Fig. 1

Strategy of the NO2 screen of Arabidopsis T-DNA insertion mutants

Fig. 2

Detection of NO2-sensitive and -tolerant mutants. a. Approximately 3000 mutant plants per tray were grown for 2 weeks. Plants were fumigated for 1 h with 10 ppm NO2 and 2 days later with 30 ppm NO2. b Example of a sensitive mutant showing lesions after fumigation with 10 ppm NO2 while neighbouring plants were unaffected. Pictures were taken at 48 h after fumigation. c Most plants were severely damaged after exposure to 30 ppm NO2. d However, tolerant mutants exhibited only weak symptoms. Pictures were taken at 48 h – 96 h after fumigation. Note that the highlighted (red arrows) mutants exhibited altered NO2-induced symptoms compared to all neighboring plants

Identification of mutated genes by adapter ligation-mediated PCR

Adapter ligation-mediated PCR is the standard method employed by the SALK institute to define T-DNA insertion sites [6]. It is based on digestion of the DNA by the restriction enzyme Ase1, Ase adapter ligation, and selective amplification of T-DNA-containing fragments using the T-DNA left border-specific primer LBb1 and the adapter-specific primer AP2 before sequencing. Hence, adapter ligation-mediated PCR promotes the targeted amplification and sequencing of T-DNA/genomic DNA junctions. Here, this approach was tested with three NO2-tolerant candidate mutants detected in the screen.

Selective amplification of the T-DNA-containing fragments and separation in an agarose gel resulted in a clear band for mutant 1 but weaker bands for mutants 2 and 3 (Fig. 3a). The low DNA concentrations in the excised bands prevented successful sequencing. Therefore, multiple PCR reactions were separated in an agarose gel, and the major band for mutant 1 and mutant 2 was cut (Fig. 3b). Furthermore, the two strongest bands for mutant 3 were analyzed to check whether they represent two independent T-DNA insertion sites (Fig. 3b). Sequencing of the eluted DNA revealed that in all cases the investigated DNA fragments contained the T-DNA left border (Fig. 3c). The DNA from mutant 1 additionally included a 726 bases-long sequence with 100% homology to the Arabidopsis gene AT5G55620. For mutant 2 the 592 bases adjacent to the T-DNA border shared significant homology with the gene AT1G13860/QUASIMODO-LIKE1/QUL1. Both analyzed mutant 3 bands contained a short DNA stretch of only 33 bases next to the T-DNA border that was homologous to the gene AT2G16630/FUSED OUTER CUTICULAR LEDGE1/FOCL1. The bases adjacent to this sequence did not result in a BLAST (Basic Local Alignment Search Tool) hit. Hence, both analyzed bands for mutant 3 represented the same T-DNA insertion. In sum, adapter ligation-mediated PCR successfully identified T-DNA insertion sites in all three investigated mutants.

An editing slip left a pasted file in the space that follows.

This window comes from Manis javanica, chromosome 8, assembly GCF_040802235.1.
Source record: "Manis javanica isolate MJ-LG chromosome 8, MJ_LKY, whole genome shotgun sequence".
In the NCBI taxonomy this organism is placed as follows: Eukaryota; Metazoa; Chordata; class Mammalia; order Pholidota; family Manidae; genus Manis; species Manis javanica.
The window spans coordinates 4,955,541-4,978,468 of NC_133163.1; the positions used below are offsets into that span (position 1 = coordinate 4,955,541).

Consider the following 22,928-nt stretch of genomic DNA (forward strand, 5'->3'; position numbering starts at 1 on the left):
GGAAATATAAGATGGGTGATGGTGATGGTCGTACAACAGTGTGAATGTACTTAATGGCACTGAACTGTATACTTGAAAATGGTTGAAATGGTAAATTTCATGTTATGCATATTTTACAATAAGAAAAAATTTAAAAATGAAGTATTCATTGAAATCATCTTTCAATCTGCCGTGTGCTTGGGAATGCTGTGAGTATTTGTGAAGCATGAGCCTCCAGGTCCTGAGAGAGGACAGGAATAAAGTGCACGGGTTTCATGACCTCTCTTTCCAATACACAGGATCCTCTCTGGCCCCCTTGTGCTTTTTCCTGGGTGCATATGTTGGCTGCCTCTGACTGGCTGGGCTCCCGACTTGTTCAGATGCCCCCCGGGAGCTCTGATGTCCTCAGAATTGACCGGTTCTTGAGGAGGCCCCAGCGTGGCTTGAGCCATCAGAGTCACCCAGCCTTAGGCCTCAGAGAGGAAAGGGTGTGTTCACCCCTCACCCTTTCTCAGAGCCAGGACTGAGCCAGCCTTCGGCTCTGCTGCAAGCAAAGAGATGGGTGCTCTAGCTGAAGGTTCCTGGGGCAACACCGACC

Fig. 3

Identification of candidate genes by adapter ligation-mediated PCR. a DNA of the mutants 1, 2, and 3 (M1, M2, M3) was extracted and T-DNA containing fragments were selectively amplified by nested PCR. DNA of a wild-type plant (WT, Col-0) served as T-DNA negative control. For each mutant line 3 and 9 ng DNA was loaded on an agarose gel. DNA standards are indicated. b Multiple PCR reactions (9 ng DNA per lane) were loaded on an agarose gel to obtain sufficient amounts of DNA for sequencing. Major bands (blue arrow heads) were cut, and the eluted DNA was sequenced. c Results of sequencing, homology search and candidate gene alignment are shown. For mutant 3 both cut bands contained DNA with the displayed consensus sequence. Homology of mutant DNA to the pBIN-pROK2 vector (T-DNA) or an Arabidopsis gene is highlighted in yellow and red, respectively. Asterisks indicate matching bases. Only 100 bases around the T-DNA-gene junctions are shown. BLAST hit for Mutant 1: NM_124944.4, AT5G55620, E value 0.0, 100% identities (726/726). BLAST hit for Mutant 2: CP002684.1, AT1G13860, QUL1, E value 0.0, 89% identities (527/592). BLAST hit for Mutant 3: NM_127215.5, AT2G16630, FOCL1, E value 2e-06, 100% identities (33 of 33). The T-DNA-flanking genomic sequences used for the BLAST searches are given in Additional file 2: Table S1